If you add in the Java SDK, things might get more complicated still – a first-time coder can struggle to know what’s Java and what’s Android! Development using this route also requires a basic understanding of concepts like Gradle, like the Android Manifest and the markup language XML. There are a lot of communities in Java for this reason, and it’s also one of the most versatile and widely used.

So, is it the best programming language you need to learn? Definitely — especially for those who want the full Android development experience, diving into Java is the best place to start, if you ask me.

For those who are worried about the complex code, it’s possible to work largely with the designer and to follow tutorials for anything more complicated. But, if you’re a beginner and you’re looking forward to making a game, or you just want to start learning for the sake of learning and you’d like to get some rewarding projects off the ground, then I recommend you start with something easier and come back to this once you’ve got a bit more grounding.


Kotlin recently burst onto the scene as the “other” official language for Android development. Some speculations suggest that this was likely to raise the language’s profile and that it could possibly become the next Swift.

Just like Java, Kotlin runs on the Java Virtual Machine. It’s also completely interoperable with Java and doesn’t cause any hurdles or increase in the size of the files.

The main difference is that Kotlin requires less “boilerplate” code, which means that it is a more streamlined and easy-to-read system. It also does away with errors like null point exceptions and even excuses you from ending every line with a semicolon. This is a great programming language if you’re just learning to develop Android apps for the first time.

With that said, you know that Kotlin is definitely an easier starting point for beginners, and the fact that you can still use Android Studio is a big plus. It’s still not quite as simple to pick up as, say, C# with Unity, though, and the community support is in its relative infancy. In fact, you currently need to download a beta version of Android Studio in order to get the out-the-box support.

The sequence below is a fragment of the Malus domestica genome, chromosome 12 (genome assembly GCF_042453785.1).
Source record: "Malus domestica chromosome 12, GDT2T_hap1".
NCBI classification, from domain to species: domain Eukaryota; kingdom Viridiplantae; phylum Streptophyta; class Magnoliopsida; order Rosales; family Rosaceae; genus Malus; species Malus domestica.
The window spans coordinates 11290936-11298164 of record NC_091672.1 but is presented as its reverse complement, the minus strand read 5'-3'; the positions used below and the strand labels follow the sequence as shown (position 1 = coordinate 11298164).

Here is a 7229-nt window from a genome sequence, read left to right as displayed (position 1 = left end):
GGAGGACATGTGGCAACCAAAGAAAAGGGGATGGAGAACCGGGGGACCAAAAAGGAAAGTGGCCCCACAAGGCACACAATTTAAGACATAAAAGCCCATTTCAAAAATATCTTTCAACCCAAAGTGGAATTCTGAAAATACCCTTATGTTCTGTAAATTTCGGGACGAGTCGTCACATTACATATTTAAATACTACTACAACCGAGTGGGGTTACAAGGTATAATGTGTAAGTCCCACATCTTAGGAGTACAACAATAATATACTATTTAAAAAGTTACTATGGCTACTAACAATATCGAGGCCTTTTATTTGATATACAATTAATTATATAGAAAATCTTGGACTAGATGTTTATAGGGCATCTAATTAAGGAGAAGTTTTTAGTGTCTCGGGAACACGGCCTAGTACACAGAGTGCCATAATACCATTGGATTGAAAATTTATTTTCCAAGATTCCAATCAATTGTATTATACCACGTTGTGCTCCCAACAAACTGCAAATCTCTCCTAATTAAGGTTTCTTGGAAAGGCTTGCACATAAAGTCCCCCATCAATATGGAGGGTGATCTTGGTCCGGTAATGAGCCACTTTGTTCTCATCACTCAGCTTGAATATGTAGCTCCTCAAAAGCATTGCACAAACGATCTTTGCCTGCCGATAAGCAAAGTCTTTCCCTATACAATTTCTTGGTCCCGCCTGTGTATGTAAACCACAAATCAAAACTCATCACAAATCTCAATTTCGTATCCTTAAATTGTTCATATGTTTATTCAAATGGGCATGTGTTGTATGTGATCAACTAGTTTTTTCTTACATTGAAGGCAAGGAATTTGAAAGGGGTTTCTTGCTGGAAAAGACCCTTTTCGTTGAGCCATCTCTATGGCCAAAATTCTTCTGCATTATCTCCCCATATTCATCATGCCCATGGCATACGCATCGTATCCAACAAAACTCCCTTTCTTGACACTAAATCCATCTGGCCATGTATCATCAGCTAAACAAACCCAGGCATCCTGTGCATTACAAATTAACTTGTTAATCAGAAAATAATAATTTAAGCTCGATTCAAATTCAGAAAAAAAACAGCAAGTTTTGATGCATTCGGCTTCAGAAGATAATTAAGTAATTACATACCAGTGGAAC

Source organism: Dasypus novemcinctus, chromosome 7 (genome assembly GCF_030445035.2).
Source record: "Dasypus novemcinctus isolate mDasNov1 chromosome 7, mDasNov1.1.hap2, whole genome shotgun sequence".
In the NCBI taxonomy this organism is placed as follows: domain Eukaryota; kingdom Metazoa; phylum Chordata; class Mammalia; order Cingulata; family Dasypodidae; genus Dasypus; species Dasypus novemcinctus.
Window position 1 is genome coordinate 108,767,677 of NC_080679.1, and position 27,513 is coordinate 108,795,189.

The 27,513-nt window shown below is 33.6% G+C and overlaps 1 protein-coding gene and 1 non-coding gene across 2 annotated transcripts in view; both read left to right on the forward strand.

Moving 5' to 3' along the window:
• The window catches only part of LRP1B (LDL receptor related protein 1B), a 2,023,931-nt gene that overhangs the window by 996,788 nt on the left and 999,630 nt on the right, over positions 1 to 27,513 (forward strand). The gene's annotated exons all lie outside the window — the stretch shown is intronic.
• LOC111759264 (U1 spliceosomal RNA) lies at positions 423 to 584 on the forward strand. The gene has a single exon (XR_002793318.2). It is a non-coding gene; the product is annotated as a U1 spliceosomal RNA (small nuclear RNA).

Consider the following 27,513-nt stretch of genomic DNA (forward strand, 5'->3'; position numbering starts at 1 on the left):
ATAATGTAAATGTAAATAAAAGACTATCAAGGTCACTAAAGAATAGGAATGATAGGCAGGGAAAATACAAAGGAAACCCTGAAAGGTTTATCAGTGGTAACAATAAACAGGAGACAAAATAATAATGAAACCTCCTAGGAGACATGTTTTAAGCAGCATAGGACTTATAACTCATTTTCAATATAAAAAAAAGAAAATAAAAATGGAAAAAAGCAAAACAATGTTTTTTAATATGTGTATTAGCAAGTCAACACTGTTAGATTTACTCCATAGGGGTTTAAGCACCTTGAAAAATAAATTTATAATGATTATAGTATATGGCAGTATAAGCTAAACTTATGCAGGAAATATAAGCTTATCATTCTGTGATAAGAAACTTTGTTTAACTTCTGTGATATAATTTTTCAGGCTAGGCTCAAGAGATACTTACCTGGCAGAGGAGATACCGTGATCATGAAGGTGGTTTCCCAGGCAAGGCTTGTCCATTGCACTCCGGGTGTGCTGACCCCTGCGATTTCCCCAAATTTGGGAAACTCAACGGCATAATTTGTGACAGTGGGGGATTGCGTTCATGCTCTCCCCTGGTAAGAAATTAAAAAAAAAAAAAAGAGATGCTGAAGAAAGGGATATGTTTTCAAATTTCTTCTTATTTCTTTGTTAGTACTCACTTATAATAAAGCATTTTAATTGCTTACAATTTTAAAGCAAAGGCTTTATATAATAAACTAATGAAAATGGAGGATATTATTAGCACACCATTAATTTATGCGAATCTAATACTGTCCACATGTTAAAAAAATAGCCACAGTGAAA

But still, Kotlin should definitely be on your radar and could offer an easier entry point to “proper” Android development, which is likely why Google introduced it in the first place.


If you ask me, it’s not really recommended to choose this route to develop an Android app. Android Studio offers support for C/C++ using the Android Native Development Kit. this means you’ll be writing code that doesn’t run on the Java Virtual Machine, but rather runs natively on the device and gives you more control over things like memory.

For more intense applications like 3D games, this will let you juice out some extra performance from an Android device, which also means that you’ll be able to use libraries written in C or C++. However, it also tends to be much harder to set up, it introduces more bugs, and it is less flexible. And if you did want to create a game for a computer, you’d probably be better off using a ready-made game engine.


C# is basically an easier, purely object-oriented version of C and C+ development by Microsoft. Microsoft’s basic aim was to bring the power of C++ and the ease of Visual Basic, and it reads a little like a simplified version of Java.

Similar to Java, C# is garbage collected, meaning you don’t need to worry about things like memory leaks and freeing up memory yourself. At the same time, though, C# is more modern than Java with a cleaner syntax — though this may just be my own bias coming through. The best language to develop Android apps often just comes down to taste.

If you want a particularly easy and welcoming introduction to Android app development, though, then I recommend the combination of C# and Unity.